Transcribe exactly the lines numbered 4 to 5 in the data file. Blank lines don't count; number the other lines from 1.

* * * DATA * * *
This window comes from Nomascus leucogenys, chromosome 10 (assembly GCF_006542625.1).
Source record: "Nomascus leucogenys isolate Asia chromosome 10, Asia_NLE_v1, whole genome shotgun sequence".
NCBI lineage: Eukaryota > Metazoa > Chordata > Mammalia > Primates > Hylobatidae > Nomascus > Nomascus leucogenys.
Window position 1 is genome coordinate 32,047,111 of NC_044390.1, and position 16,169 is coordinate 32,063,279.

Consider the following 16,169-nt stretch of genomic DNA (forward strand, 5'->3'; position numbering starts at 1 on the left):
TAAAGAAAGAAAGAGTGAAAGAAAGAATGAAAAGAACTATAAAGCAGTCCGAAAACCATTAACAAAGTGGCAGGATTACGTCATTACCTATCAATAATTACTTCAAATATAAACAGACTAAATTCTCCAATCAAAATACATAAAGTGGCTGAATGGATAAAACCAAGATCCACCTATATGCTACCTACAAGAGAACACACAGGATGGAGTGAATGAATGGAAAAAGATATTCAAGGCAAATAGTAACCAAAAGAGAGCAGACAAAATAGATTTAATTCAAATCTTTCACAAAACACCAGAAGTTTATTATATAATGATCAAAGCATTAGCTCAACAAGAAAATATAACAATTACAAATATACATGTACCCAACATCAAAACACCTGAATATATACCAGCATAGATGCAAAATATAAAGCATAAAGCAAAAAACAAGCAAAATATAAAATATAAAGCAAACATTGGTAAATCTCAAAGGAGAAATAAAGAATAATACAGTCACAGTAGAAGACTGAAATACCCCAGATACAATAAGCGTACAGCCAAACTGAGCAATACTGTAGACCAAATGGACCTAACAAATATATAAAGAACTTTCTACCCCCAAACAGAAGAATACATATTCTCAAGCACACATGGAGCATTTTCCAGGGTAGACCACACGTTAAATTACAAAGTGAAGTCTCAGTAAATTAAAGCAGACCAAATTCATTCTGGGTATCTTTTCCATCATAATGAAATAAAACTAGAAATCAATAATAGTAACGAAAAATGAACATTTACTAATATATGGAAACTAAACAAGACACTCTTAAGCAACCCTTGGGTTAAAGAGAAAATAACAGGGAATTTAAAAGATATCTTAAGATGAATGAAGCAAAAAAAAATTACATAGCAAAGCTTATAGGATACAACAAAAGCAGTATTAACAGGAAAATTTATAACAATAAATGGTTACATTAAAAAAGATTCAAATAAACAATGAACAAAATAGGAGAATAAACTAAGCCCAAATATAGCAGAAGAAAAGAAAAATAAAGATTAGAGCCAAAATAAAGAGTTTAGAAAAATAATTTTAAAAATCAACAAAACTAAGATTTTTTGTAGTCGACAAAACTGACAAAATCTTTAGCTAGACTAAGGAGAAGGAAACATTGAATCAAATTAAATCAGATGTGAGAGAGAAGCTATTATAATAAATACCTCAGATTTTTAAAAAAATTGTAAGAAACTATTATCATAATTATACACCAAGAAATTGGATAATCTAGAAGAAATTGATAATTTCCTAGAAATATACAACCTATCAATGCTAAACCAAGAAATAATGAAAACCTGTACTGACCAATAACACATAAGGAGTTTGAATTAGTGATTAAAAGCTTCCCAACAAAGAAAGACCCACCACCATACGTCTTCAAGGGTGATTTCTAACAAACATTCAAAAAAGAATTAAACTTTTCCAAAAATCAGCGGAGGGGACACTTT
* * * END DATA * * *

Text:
Window position 1 is genome coordinate 32,047,111 of NC_044390.1, and position 16,169 is coordinate 32,063,279.

Consider the following 16,169-nt stretch of genomic DNA (forward strand, 5'->3'; position numbering starts at 1 on the left):